What’s Required for Your Catholic Wedding

In many cases — at least in this country — a marriage can be recognized both by church and state. While the state sets the legal requirements for the wedding, a church sets additional standards and requirements for the marriage to be recognized as sacred. In Catholicism, marriage constitutes one of the sacraments of faith. Consequently, the Catholic Church has its own nonnegotiable requirements for a marriage that’s recognized in the eyes of the church.

Venue Constrictions

Interestingly enough, location constitutes one of the most important elements of the Catholic wedding. Although outdoor weddings are increasingly popular, they simply can’t be recognized by the Catholic Church. The reason is, Catholicism holds that the purpose of the wedding ceremony is to seek God’s blessing and presence in your marriage, and to do that, the wedding must take place within sacred walls. It’s easy to see how Catholicism would have drawn a clear line between Catholic weddings and more pagan affairs long ago, using these guidelines. An outdoor wedding will be perfectly legal, but not recognized by any Catholic Church.

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Mass Not Required

Despite these strictures, the Catholic wedding doesn’t require a Mass to be part of the ceremony. A union performed in a church by Catholic priest, whether or not it features a full Mass, will still be completely recognized. Still, many couples opt for the full Mass, both for the additional blessings received during the ceremony, and the chance to include family and friends in a fuller expression of their faith.

A wedding including a full Mass can last slightly over an hour, while a wedding without one may last only about 20 minutes — a period that can simply feel too short. The shorter version will include readings, psalms, hymns, and blessings from the priest, but not a celebration of the Eucharist.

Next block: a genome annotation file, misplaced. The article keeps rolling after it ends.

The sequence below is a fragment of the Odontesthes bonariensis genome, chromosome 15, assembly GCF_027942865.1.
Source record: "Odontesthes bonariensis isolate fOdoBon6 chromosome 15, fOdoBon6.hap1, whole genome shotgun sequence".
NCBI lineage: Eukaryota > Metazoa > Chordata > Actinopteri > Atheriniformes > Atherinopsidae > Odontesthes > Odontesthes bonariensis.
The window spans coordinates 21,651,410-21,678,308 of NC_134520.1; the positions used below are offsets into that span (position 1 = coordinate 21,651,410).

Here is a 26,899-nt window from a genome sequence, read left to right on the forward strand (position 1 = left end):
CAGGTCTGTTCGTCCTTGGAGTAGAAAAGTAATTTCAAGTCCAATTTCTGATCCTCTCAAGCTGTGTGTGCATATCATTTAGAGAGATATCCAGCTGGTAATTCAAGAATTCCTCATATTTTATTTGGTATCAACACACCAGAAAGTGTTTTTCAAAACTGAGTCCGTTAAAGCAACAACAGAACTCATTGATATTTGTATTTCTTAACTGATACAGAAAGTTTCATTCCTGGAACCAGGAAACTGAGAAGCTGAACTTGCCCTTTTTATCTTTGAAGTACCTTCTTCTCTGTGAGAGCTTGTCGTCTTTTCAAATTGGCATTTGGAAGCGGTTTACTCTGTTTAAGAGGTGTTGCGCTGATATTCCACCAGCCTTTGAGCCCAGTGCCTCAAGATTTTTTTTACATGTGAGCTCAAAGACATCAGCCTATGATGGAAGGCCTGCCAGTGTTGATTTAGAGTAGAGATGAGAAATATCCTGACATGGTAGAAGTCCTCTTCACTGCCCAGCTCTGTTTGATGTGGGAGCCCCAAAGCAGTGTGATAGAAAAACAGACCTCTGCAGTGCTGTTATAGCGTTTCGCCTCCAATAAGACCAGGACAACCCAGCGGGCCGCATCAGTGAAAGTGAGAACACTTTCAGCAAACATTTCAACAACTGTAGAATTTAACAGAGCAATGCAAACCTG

Previous Marriages

Another unique aspect of the Catholic wedding is how former marriages must be annulled before the couple can marry within the church. Even if the previous marriage didn’t qualify to be recognized by the church, an annulment is still required before the current one can take place. A legal divorce decree doesn’t suffice here. Instead, the formerly married bride or groom will need to seek an annulment through the church asserting that the previous marriage was invalid. The time for processing an annulment varies, but most are completed within 16 months at a cost of about $500. (It’s important to mention that annulments are in no way guaranteed, but are merely considered.) See also What Is Marriage Convalidation?


Musical Choices

Music in a Catholic wedding is also a matter of deep tradition. While religious music is naturally preferred, many churches nonetheless will consider secular music, so long as the priest is willing to approve it before the wedding. While time has given us many sublime musical choices, only some of them religious, it’s important to remember that priests are understandably hesitant to play secular music within God’s domain. The average priest will be more than careful to ensure that any secular music you suggest
will be totally appropriate and incapable of offending any guests. If you want the smoothest sailing, you may want to avoid asking for secular music in your Catholic wedding. See also 50 Awesome Recessional Songs.


Premarital Counseling

An additional requirement of the Catholic Church is that couples attend premarital counseling sessions, sometimes referred to as Pre-Cana. Most couples find Pre-Cana quite worthwhile. It gives them a forum for talking about and even resolving potentially serious issues before the wedding takes place. This time-honored tradition goes a long way toward ensuring that the couple’s a good match, with a good chance at a lasting union. Sessions are usually hosted and moderated by a priest, and sometimes include young married couples who can testify to both the bitter and sweet of marriage. Pre-Cana sessions can be either individual or group-based. They may involve weeks or months of sessions, or simply one intensive weekend.

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Individual Requirements

It may surprise you to learn that both members of a couple don’t have to be Catholic for their wedding to be recognized by the Catholic Church. It is required, though, that at least one member be Catholic and active in the church. The non-Catholic party is still required to participate in Pre-Cana counseling, and both parties, whether Catholic or not, need to have prior marriages annulled before they can marry in the church.

To sum up, in order for a marriage to be recognized within the Catholic Church you’ll need to meet certain requirements, including location, musical traditions, annulments of prior marriages, sanctioned premarital counseling sessions, and a level of activity and good standing within the church.




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